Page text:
Eleven

Something That Matters

Apr
27

Review of The Impossible Astronaut
Warning:  This review contains episode-specific spoilers and wild speculation about future episodes.

Wow.  Where do I start?
 
Maybe it's best to back up and explain that in the lead-up to Series Six, especially in the last couple of weeks, I've been doing my desperate best to avoid seeing any spoilers for the series - I've even avoided some of the official BBC news items.  Hopefully this attempt at isolationism will allow me to come to the series with a suitable sense of surprise as new plot points are revealed to the Doctor and his Companions. (If you've already read all the spoilers, you'll probably be able to tell me exactly where I'm going wrong in my analysis and speculations, but please don't.  I really want to find out in my own time, by watching the episodes.)  I have to say, I found plenty of surprises, but even more tantalizing tidbits that could be either clues or red herrings (with Moffat you never know).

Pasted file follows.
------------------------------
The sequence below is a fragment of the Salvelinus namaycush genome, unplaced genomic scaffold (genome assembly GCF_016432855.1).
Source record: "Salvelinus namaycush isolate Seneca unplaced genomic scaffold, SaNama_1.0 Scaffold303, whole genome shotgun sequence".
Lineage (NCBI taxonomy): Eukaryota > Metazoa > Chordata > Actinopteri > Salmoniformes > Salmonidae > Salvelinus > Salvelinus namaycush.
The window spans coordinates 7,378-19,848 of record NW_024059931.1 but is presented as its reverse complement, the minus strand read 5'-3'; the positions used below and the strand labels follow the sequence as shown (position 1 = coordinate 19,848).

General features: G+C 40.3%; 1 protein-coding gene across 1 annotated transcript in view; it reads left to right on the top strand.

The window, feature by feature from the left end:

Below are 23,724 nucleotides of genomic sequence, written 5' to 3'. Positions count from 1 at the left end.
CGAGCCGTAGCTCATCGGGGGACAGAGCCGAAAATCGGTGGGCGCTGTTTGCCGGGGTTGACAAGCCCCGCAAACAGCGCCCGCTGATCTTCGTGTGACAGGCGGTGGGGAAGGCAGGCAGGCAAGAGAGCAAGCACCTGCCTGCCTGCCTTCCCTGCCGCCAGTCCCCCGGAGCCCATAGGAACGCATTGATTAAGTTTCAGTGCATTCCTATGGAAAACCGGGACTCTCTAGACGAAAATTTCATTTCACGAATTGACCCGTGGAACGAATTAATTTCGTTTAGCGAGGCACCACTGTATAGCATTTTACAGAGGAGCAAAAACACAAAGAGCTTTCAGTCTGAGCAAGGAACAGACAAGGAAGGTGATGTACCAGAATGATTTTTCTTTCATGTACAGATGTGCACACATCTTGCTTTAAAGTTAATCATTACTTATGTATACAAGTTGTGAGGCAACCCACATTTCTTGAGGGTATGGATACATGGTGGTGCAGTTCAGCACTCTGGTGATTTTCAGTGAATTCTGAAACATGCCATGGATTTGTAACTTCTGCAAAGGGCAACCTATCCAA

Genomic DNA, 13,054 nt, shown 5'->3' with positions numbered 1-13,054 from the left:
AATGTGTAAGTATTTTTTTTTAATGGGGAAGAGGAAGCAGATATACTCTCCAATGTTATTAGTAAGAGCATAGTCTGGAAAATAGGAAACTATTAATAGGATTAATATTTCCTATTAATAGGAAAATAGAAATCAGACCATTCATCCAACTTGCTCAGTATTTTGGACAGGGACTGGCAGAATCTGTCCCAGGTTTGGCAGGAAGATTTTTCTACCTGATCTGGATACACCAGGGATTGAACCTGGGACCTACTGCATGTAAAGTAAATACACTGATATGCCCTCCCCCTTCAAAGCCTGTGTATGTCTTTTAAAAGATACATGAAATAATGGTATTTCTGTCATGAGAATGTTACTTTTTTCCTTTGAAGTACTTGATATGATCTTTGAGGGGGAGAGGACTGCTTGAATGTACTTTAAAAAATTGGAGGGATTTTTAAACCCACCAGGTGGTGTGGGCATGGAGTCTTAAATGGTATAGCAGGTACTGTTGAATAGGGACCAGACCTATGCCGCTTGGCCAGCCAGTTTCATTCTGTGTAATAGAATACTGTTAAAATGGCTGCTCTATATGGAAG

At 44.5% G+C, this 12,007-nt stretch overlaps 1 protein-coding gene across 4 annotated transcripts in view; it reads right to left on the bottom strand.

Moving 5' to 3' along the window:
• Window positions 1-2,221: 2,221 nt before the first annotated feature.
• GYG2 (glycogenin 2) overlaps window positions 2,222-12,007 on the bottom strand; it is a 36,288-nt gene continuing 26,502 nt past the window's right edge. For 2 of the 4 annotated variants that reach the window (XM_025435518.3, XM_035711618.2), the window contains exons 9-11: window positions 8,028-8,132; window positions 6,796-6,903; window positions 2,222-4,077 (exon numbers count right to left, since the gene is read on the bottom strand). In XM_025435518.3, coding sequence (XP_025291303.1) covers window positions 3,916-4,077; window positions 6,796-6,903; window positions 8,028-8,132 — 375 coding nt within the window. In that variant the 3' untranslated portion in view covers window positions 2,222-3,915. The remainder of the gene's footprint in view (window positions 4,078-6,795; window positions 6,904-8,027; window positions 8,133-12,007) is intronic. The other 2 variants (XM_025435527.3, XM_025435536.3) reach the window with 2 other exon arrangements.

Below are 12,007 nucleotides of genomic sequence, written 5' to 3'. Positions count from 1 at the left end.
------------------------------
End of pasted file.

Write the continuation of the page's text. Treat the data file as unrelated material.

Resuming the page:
From the moment in the prequel when Nixon assures his caller that "there are no monsters in the Oval Office" (a beautiful political double entendre that you can apply to your administration of choice), it's clear that we're in for a doozy.  And the action really is pretty much non-stop from the rapid strides of an irate monarch right through to the moment we hear the sting into the credits.